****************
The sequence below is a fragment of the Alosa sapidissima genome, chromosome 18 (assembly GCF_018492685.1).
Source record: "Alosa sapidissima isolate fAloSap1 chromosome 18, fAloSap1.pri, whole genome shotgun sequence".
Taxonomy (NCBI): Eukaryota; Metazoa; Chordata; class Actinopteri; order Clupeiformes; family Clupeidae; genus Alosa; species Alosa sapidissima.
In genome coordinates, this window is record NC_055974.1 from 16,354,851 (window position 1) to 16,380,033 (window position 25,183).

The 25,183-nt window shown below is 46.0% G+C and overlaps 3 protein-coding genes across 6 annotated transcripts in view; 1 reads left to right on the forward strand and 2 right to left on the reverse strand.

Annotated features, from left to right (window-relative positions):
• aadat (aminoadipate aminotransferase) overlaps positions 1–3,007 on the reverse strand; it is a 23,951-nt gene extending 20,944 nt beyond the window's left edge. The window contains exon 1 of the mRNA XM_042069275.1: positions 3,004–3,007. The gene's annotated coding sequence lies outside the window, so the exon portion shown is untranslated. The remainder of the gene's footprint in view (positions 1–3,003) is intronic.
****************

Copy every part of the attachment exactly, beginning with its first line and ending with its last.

The sequence below is a fragment of the Alosa sapidissima genome, chromosome 18 (assembly GCF_018492685.1).
Source record: "Alosa sapidissima isolate fAloSap1 chromosome 18, fAloSap1.pri, whole genome shotgun sequence".
Taxonomy (NCBI): Eukaryota; Metazoa; Chordata; class Actinopteri; order Clupeiformes; family Clupeidae; genus Alosa; species Alosa sapidissima.
In genome coordinates, this window is record NC_055974.1 from 16,354,851 (window position 1) to 16,380,033 (window position 25,183).

The 25,183-nt window shown below is 46.0% G+C and overlaps 3 protein-coding genes across 6 annotated transcripts in view; 1 reads left to right on the forward strand and 2 right to left on the reverse strand.

Annotated features, from left to right (window-relative positions):
• aadat (aminoadipate aminotransferase) overlaps positions 1–3,007 on the reverse strand; it is a 23,951-nt gene extending 20,944 nt beyond the window's left edge. The window contains exon 1 of the mRNA XM_042069275.1: positions 3,004–3,007. The gene's annotated coding sequence lies outside the window, so the exon portion shown is untranslated. The remainder of the gene's footprint in view (positions 1–3,003) is intronic.